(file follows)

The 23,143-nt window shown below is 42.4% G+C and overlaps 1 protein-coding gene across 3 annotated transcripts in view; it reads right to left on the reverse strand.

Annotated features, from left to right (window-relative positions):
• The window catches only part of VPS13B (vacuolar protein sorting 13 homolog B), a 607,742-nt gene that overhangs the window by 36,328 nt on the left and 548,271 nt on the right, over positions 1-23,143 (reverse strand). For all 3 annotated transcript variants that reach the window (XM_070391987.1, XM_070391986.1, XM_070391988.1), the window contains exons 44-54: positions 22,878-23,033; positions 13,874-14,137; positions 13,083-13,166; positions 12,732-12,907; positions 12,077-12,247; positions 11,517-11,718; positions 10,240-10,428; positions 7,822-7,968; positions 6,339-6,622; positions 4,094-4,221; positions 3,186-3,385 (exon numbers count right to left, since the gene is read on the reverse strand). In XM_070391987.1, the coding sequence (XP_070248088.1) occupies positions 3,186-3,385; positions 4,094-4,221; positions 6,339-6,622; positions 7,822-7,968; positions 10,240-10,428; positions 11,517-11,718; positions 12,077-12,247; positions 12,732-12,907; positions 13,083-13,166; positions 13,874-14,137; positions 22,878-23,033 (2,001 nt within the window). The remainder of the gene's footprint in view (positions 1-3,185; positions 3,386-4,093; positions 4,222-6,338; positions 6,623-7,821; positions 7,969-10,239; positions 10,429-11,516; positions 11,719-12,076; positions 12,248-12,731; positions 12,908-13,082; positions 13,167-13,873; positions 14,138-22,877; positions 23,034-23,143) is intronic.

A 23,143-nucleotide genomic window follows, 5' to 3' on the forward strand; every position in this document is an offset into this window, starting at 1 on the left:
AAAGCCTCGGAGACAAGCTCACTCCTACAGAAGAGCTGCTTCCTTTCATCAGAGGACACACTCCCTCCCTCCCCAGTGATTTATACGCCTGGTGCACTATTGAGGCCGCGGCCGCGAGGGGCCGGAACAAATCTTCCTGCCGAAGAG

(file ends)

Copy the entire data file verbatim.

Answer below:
The 23,143-nt window shown below is 42.4% G+C and overlaps 1 protein-coding gene across 3 annotated transcripts in view; it reads right to left on the reverse strand.

Annotated features, from left to right (window-relative positions):
• The window catches only part of VPS13B (vacuolar protein sorting 13 homolog B), a 607,742-nt gene that overhangs the window by 36,328 nt on the left and 548,271 nt on the right, over positions 1-23,143 (reverse strand). For all 3 annotated transcript variants that reach the window (XM_070391987.1, XM_070391986.1, XM_070391988.1), the window contains exons 44-54: positions 22,878-23,033; positions 13,874-14,137; positions 13,083-13,166; positions 12,732-12,907; positions 12,077-12,247; positions 11,517-11,718; positions 10,240-10,428; positions 7,822-7,968; positions 6,339-6,622; positions 4,094-4,221; positions 3,186-3,385 (exon numbers count right to left, since the gene is read on the reverse strand). In XM_070391987.1, the coding sequence (XP_070248088.1) occupies positions 3,186-3,385; positions 4,094-4,221; positions 6,339-6,622; positions 7,822-7,968; positions 10,240-10,428; positions 11,517-11,718; positions 12,077-12,247; positions 12,732-12,907; positions 13,083-13,166; positions 13,874-14,137; positions 22,878-23,033 (2,001 nt within the window). The remainder of the gene's footprint in view (positions 1-3,185; positions 3,386-4,093; positions 4,222-6,338; positions 6,623-7,821; positions 7,969-10,239; positions 10,429-11,516; positions 11,719-12,076; positions 12,248-12,731; positions 12,908-13,082; positions 13,167-13,873; positions 14,138-22,877; positions 23,034-23,143) is intronic.

A 23,143-nucleotide genomic window follows, 5' to 3' on the forward strand; every position in this document is an offset into this window, starting at 1 on the left:
AAAGCCTCGGAGACAAGCTCACTCCTACAGAAGAGCTGCTTCCTTTCATCAGAGGACACACTCCCTCCCTCCCCAGTGATTTATACGCCTGGTGCACTATTGAGGCCGCGGCCGCGAGGGGCCGGAACAAATCTTCCTGCCGAAGAG